Predictability, Surprise, and Randomness in music.

This is an essay that I just published to my blog.

Satisfying music balances predictability and surprise. Our minds are trained to know what event comes next in music. If you listen to 100 folk songs, the sequences of chords and rhythm all have a logic that sounds good to the ear. When someone writes a new song, they’re essentially starting with a chord and then using their ‘music recognizer’ to suggest what comes next.

But music that is entirely predictable is trite and boring. You want to hear something unexpected from time to time. The genius of Western classical harmony is that when you drop in a note that’s unexpected, possibly dissonant, there are available harmonic resolutions that ‘add up.’ So you get a surprise but it’s followed with something that’s expected.

There’s another dimension besides Predictability & Surprise: Randomness. Random sources are a fundamental component in modular synthesis. You can connect a noise source to a sample & hold module, and it will pick out random values every time you trigger it. It frees you from having to think the notes up yourself. It’s an endless source of novelty.

The problem with purely random sequences of notes or rhythms is that they can sound arbitrary and devoid of authorial intention. A good composer will make music that is imbued unmistakably with their personality. Random sequences do not have that intentionality and personality.

Random input into music is not entirely useless. If you start out with something predictable: a 2 bar loop that repeats, you can add some precise with, for example, randomly modulating the filter cutoff. You hear the same notes in the same rhythm but the timbre changes continuously.

Never doing anything by half, I often patch in many random modulations into a patch. For example I’ll take a sound sample and slice it to pieces, then chose slices at random to play back. Then process the signal with a bandpass filter that’s also randomly modulated. But the trigger driving the sampler – selecting each new slice and filter cutoff – will come from a regular clock. So there’s some rhythmic predictability that interacts with the constant surprise.

It helps me make the music I want to make. The random inputs into the music seem to rhyme with the way randomness affects my life constantly. Paradoxically, when you steadily inject randomness into your music, it has it’s own predictability. The ear expects the randomness, and it inverts the role of surprise in the music. It’s surprising when the random process produces something that the ear might expect, based on our inborn and learned intuitive knowledge of music.

There’s another layer to how randomness works in music: the human mind and senses are adapted to finding patterns in chaotic input. This is valuable for survival. If your eye can catch the twitch a black tail in a tree tossed by the wind in low light, you can avoid being attacked by a panther. But when presented with truly (or mostly*) random input, your mind will find pattern in it.

This all means – to me at least – that randomness isn’t inimical to musical expression, but can add to it. When one adds randomness the process of tuning it’s effects adds an intentionality to it’s action on the music. Maybe in how a composer tunes the randomness can be a conduit for the composers personality as much as their choice of notes and rhythms.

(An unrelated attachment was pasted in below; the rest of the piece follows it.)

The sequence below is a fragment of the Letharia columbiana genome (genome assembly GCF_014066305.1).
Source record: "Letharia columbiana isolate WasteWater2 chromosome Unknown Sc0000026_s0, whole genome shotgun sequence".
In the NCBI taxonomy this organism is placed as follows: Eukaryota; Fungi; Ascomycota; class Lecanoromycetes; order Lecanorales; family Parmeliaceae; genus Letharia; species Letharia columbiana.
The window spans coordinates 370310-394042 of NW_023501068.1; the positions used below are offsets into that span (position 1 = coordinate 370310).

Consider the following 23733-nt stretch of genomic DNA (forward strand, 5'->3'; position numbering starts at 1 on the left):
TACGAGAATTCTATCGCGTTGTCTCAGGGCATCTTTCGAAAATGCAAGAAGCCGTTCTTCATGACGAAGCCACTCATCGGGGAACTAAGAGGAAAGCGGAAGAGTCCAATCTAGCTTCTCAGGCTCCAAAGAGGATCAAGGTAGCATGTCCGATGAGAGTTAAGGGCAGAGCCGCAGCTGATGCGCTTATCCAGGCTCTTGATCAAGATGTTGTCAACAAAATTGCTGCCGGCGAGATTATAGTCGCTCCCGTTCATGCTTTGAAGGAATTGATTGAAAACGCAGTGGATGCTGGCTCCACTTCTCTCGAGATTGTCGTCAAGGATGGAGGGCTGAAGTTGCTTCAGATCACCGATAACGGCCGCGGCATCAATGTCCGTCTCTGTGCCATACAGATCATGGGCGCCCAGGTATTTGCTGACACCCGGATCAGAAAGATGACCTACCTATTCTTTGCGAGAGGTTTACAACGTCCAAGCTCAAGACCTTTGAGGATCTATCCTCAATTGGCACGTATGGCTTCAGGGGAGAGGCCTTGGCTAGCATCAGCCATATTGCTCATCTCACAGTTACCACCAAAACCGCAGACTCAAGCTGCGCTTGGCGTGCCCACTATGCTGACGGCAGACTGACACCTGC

Great writeup! You sum up my thoughts about it almost perfectly. I’m especially happy that in Rack we have so many good modules to add some amount of unpredictability to the predictable. Latest the Impromptu:Prob-Key module which has a particularly pleasing way to add unpredictability (is the method called ‘stochastic’ or is there a more precise word for it?), modelled on wonderful physical modules like the ‘Stochastic Inspiration Generator’.

I’m probably very much in the camp of Brian Eno’s use of ‘rules’ for music making and generation. My personal favorite method could probably be described as "rule and probability based generation from a known set’. If I ever surrender to the temptation of programming Rack modules, one of my wet dreams is to make a proper ‘rules’ module, that could take incoming pitch+gates and then apply a user-defined set of rules to it, for an interesting output. Like Eno describes it here - “a set of instructions”:


If you like prob-key you should check out the probably not(e) quantizers where similar concepts were implemented 2 years ago (with more features even)




I know you use them to fantastic effect.


I finally got around to playing with Probably Note. It’s very interesting although I won’t lie, I found it somewhat difficult to figure out what it actually does and how. Got a bit of a learning curve, but I think the first try yielded some interesting results.

Here’s a recent Rick Rubin interview of Brian Eno, where he discusses the unsurprising, the surprising and randomness, as well as many other interesting things such as ambient, minimalism, machines in music, the nature of music etc. A very interesting interview on this topic …


I’ve always found “Bloom” and associated apps, by Brian Eno and Peter Chilvers very interesting. Here they discuss the ideas behind it.

I absolutely love the “Reflection” app (and the album):

You will find their generative music apps here:

Here’s a video interview with both of them on the subject:

Peter Chilvers is Eno’s “IT guy”, as well as being a musician himself. He’s the programmer doing the generative apps with Eno, and writing those Logic “scriptors” that Eno uses to compose, as can be seen in the clip further above (The BBC Click interview). He has an interesting homepage here:

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